A couple of Decembers ago, Joe and I were waiting in a long line at the Fellowship Community Church, to see their giant outdoor Christmas Nativity.
Unlike most church-run Nativities, which involve a few farm animals, and assorted church members wearing bathrobes, this one promised more. I’d been told to expect 12 live scenes from Christ’s life, a cast of 100, and elaborate sets and special effects, including angels that would appear suddenly above the tree line. I was curious to see how a local community church could pull off a production this elaborate.
Directly behind us, a young girl, about four years old, was sobbing. Her parents tried to shush her, but to no avail.
“I don’t want to go,” the girl sniffled.
“Shhhhh,” whispered her mother, looking embarrassed. “Stop being silly.”
“But I don’t want to do it!” the girl went on.
In front of me, another girl, of similar age, was watching all this, with a look of concern. Motioning toward the sobbing girl, she asked, softly, “Is she very worried?”
Then she added, seriously, “is she worried about Herod?”
King Herod the Great, after all, was a tyrant, and to a kid, he was right up there with the scariest of the Disney villains. To protect his own position of power, Herod needed the Baby Jesus gone, and to assure that the baby did not slip through his grasp, Herod also ordered his soldiers to kill ever single baby boy, that was close to Jesus’s age.
Fortunately, in the spirit of a good Disney film, the Baby Jesus escaped. But in a very very un-Disney twist, Herod’s henchmen murdered countless innocent babies. Pretty scary stuff for a kid.
“No, it’s not Herod,” the mom told us. “I think it is stress.”
She went on to explain that she and her husband had been talking up the Nativity event, all week.
“But somehow, I think we made this into too big of a deal, and now she is overwhelmed, before it has even started.”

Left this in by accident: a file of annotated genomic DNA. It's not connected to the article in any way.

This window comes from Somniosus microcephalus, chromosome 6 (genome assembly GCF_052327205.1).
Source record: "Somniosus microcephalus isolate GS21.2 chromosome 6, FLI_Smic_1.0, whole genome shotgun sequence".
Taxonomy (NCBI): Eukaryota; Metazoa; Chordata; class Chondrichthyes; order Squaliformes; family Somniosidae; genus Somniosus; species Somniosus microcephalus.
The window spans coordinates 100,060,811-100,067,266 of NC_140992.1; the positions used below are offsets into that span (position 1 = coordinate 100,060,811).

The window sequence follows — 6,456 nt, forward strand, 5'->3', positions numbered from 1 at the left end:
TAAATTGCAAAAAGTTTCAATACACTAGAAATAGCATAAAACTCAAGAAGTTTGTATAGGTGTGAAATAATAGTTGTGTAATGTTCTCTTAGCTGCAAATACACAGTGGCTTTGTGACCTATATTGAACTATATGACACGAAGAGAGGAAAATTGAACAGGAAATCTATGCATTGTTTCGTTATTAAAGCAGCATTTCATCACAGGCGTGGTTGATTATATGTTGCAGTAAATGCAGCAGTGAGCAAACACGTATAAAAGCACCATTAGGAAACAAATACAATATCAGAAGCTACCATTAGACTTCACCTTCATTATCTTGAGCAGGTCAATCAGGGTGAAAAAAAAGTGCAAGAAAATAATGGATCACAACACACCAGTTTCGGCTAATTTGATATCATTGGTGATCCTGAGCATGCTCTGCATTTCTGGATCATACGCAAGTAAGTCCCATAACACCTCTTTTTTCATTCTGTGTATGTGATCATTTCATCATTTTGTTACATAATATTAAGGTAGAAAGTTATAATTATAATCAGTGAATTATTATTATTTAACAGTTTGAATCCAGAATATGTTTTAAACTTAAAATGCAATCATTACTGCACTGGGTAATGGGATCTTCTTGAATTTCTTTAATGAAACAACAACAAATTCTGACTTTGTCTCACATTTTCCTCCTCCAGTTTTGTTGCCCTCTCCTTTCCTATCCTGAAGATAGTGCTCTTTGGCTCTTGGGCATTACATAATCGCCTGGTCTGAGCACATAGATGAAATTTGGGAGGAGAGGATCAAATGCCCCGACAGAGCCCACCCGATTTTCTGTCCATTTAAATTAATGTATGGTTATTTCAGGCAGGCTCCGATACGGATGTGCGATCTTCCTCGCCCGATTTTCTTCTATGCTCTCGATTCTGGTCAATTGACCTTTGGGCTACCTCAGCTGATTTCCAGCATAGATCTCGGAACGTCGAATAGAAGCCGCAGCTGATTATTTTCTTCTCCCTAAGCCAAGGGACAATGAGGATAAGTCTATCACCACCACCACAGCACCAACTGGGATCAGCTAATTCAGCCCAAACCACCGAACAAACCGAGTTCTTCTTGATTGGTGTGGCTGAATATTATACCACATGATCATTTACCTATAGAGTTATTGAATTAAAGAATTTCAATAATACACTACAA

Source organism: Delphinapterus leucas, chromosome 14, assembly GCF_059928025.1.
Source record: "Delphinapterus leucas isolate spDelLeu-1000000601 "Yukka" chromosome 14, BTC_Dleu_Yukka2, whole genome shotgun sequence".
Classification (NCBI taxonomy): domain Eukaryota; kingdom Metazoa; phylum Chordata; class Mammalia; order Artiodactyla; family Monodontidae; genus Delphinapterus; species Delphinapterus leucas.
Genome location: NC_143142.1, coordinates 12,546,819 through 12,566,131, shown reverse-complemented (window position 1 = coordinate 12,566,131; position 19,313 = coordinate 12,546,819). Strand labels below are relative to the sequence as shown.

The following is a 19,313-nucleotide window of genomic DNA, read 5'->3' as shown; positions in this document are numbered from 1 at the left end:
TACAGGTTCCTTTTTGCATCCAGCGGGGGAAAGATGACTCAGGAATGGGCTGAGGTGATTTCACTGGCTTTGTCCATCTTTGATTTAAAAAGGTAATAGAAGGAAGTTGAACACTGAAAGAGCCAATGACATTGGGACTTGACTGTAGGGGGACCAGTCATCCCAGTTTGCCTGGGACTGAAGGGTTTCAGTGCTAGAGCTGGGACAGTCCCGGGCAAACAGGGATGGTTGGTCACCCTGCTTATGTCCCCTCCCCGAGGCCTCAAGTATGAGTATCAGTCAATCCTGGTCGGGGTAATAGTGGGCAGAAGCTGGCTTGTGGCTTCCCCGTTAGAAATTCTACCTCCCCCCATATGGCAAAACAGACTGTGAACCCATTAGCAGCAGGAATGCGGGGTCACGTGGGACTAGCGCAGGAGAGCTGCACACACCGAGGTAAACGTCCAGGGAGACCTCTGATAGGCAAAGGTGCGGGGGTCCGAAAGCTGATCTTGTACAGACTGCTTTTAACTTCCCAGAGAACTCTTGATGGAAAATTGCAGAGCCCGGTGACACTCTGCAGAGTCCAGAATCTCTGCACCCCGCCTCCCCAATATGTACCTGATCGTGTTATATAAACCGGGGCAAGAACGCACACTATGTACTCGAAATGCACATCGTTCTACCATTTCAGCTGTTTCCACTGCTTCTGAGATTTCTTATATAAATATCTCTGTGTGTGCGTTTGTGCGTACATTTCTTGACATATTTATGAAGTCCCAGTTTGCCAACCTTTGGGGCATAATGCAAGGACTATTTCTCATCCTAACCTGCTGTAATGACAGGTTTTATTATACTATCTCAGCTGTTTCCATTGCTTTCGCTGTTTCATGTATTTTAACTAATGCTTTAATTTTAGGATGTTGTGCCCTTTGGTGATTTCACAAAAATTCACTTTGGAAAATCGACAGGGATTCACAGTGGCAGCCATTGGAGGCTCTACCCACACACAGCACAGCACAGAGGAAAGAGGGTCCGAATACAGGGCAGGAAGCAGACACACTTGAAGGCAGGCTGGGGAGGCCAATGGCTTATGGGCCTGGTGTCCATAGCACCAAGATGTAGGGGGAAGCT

This sounded a lot like the Christmas stress that happens to many adults.
Christmas is supposed to be the most wonderful time of the year. We fill our homes with music, and festive decorations. We gather with our favorite people, and eat decadent meals and desserts. We retell the stories of Jesus’s birth, and tales of Santa and elves. We exchange gifts, and if we are lucky, we see real wonder in the eyes of the young.
Christmas has so much potential to be uplifting, but in our high pressure world, we can build the holiday up too much, and put unrealistic expectations on how our homes should look, how our family gatherings should go, and how elaborate our gifts should be.
Suddenly, we feel like the crying girl, saying, “I don’t want to do it.”
The Hallmark Channel does not help. Beautiful people, in beautiful homes, tell us that we deserve to have a perfect holiday, and to find true love. Every single Hallmark movie ends in happily ever after, and more often than not, the male lead turns out to be a prince, in disguise.
But real life is not Hallmark or Disney. Sometimes the turkey is overcooked, and sometimes, our families bicker during dinner. Sometimes, we can’t afford the gifts that we want to buy. And always, there is no undercover prince.
Sometimes, it is just too easy to focus, not on the magic of the season, but on what we think is lacking in our lives.
“Don’t make me go!” the little girl wailed.
But soon, young shepherds collapsed in a field, awed by the angels that rose suddenly above the trees (thanks to a hydraulic lift of some kind). The crowd gasped in amazement.
The Magi came to pay respects, and explained that it had taken them years to reach the baby king. An adorable toddler Jesus stumbled into view, and in unison, the crowd said “Awwww.”
Bethlehem was bustling. Herod was scary. And when Jesus finally ascended (thanks to another hydraulic lift), the crowd burst into applause.
If we looked deeply enough, of course, we would have seen imperfections in the performances, but instead, we focused on the Christmas magic. And that little girl, initially anxious and overwhelmed, was quietly amazed, along with the rest of us.
So this December, try to manage your Christmas expectations. Your house may not be decorated as elaborately as those Hallmark houses, but it keeps a roof over your head. Your family might be flawed, but they love you. The food might not be perfect, but it feeds your body.
And in those moments, when the stress seeps in, try to remember that two thousand years ago, a baby was born, and he taught us to love our neighbors and take care of the needy, not to buy expensive gifts and throw elaborate parties.
Happy Holidays, my friends!